Scotts Seed Adds Roundup Ready Bentgrass Web Site
The professional seed division of The Scotts Company announces the addition of a Roundup ReadyÒ bentgrass site to www.scottsproseed.com. The Roundup Ready bentgrass information is located at www.scottsproseed.com/products/turf.cfm.
The new addition to the Scotts Seed web site includes background on the concept of Roundup Ready bentgrass, technical issues surrounding it, answers to frequently asked questions, research results, and approval process information. In addition to helping the public become educated about the product, the site was also launched to facilitate public discussion. Roundup Ready bentgrass is currently being reviewed by the Animal and Plant Health Inspection Service (APHIS) of the United States Department of Agriculture and is awaiting clearance for sale and distribution in the United States. As part of the review process, APHIS is accepting public comment on the product until March 4, 2004. Visitors to the new section of the Scotts Seed web site will be able to submit comments directly to APHIS from the site.
“We are very pleased with the progress of our submission to APHIS to de-regulate the new bentgrass,” said Wayne Horman, Director of Seed Sales and Marketing, The Scotts Company. “The new section of scottsproseed.com will not only help people become completely informed about this new turf variety, but it will allow them to participate in the process.”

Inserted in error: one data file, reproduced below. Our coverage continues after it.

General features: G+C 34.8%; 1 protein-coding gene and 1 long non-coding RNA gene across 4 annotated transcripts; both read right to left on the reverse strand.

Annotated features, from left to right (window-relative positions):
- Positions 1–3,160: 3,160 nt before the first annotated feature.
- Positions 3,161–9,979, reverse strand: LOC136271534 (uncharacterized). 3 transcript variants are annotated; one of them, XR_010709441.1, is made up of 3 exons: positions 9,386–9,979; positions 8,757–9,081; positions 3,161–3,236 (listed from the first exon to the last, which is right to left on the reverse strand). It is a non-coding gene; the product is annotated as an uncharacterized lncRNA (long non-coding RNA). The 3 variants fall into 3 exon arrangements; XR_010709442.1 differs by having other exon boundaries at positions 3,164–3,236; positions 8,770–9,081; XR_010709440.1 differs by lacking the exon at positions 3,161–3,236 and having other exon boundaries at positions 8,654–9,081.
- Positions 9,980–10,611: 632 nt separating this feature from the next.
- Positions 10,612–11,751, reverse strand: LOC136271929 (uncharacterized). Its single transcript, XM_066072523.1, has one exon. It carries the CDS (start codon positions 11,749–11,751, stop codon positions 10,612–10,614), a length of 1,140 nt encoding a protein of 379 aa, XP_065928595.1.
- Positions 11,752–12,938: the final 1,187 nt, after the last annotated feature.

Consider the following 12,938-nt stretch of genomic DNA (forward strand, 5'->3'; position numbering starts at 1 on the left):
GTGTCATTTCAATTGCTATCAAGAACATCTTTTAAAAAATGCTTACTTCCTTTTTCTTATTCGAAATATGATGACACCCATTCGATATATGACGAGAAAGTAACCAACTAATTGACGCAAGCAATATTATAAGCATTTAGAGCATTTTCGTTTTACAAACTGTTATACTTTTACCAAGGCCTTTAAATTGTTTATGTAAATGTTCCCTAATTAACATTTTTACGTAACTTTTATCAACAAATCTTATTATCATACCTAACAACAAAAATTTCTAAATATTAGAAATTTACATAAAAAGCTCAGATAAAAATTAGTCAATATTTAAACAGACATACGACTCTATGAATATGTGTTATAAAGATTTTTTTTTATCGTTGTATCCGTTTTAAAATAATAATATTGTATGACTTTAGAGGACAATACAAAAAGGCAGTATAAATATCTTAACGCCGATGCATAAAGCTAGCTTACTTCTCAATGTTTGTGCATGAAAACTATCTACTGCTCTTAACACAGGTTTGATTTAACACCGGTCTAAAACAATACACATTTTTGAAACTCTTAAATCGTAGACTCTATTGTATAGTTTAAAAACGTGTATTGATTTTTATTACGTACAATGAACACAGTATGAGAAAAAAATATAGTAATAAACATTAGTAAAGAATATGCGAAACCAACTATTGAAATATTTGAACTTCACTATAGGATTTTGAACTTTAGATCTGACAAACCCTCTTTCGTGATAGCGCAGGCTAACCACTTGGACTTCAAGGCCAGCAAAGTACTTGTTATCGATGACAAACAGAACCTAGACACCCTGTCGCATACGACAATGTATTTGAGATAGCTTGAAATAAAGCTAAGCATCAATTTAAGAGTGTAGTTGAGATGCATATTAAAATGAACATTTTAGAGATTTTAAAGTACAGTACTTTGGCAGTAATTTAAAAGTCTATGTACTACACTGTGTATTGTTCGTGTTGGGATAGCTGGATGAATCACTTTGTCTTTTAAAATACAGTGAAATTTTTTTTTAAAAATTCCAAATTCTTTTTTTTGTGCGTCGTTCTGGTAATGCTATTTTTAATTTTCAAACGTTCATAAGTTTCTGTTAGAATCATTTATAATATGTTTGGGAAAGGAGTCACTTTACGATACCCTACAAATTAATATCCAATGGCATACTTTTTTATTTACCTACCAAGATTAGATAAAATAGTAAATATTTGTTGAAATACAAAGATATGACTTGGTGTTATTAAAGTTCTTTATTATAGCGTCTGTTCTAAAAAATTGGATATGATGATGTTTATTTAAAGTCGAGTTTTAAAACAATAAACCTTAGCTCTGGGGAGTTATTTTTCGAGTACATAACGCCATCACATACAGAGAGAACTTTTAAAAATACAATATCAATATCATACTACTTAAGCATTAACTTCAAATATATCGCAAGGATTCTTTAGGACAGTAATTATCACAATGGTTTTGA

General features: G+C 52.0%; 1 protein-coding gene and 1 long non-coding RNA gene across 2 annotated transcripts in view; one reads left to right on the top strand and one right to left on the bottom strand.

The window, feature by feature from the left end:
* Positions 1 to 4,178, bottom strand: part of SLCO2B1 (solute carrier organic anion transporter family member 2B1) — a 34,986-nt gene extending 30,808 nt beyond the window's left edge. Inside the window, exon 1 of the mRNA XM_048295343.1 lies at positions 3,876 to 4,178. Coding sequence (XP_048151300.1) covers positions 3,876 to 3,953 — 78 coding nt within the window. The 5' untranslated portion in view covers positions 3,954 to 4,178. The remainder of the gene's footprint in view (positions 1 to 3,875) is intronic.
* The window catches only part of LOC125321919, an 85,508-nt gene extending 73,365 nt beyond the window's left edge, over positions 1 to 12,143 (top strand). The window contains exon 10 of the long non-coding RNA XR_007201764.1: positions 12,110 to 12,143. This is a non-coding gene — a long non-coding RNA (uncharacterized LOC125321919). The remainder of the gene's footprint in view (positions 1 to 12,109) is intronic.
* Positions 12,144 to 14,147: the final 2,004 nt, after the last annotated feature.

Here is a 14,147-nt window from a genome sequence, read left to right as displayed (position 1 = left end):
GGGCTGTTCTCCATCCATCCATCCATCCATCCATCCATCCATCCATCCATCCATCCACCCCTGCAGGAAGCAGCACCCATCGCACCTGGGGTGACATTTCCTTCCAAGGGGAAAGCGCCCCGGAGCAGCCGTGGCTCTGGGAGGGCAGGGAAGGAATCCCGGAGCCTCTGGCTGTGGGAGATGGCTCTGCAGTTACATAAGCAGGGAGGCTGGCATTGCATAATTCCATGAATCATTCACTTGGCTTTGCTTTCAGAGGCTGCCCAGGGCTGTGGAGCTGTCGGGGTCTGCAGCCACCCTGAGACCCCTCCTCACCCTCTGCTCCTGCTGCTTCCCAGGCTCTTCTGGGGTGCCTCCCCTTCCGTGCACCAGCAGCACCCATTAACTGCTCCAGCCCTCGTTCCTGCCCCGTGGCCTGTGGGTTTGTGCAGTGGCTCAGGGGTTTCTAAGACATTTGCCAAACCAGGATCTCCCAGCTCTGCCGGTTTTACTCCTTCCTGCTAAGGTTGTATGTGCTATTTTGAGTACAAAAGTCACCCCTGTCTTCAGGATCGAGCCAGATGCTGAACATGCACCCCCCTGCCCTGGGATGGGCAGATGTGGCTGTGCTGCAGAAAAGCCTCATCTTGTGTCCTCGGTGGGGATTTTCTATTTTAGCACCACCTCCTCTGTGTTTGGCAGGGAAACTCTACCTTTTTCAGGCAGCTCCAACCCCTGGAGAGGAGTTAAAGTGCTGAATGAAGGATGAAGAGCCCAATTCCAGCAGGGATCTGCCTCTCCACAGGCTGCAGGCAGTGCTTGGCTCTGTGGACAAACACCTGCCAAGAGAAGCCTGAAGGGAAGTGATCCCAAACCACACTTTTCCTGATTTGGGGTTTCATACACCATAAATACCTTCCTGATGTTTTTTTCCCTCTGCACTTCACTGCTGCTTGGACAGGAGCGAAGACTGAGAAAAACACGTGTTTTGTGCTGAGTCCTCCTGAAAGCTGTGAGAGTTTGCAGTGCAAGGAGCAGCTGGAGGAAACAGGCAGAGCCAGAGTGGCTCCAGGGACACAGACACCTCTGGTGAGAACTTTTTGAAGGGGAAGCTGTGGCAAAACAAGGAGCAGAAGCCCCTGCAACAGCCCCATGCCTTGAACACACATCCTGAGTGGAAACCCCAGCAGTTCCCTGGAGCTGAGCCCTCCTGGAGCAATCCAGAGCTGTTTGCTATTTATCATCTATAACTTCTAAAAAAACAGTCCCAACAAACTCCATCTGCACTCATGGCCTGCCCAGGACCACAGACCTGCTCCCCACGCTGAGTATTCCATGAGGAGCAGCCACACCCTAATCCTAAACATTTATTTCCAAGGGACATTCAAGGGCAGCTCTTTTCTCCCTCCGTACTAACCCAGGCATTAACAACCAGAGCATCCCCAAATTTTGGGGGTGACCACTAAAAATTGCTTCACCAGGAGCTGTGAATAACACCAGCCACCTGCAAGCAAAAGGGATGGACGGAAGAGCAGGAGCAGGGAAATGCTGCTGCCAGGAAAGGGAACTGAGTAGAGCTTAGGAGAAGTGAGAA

The Scotts Company, Monsanto and their partners developed this new bentgrass by inserting a single gene characteristic that provides tolerance to the active ingredient in Roundup PRO herbicide. Field research demonstrates that this latest breakthrough in technology can give golf course superintendents a simple, effective control method for Poa annua, Poa trivialis and a number of other troublesome weeds on greens and fairways. The new system takes full advantage of the favorable environmental characteristics of Roundup PRO. Its active ingredient is rapidly inactivated in soil because of its tight binding to soil particles. Over time, this active ingredient is degraded into naturally occurring compounds by microbes in the soil.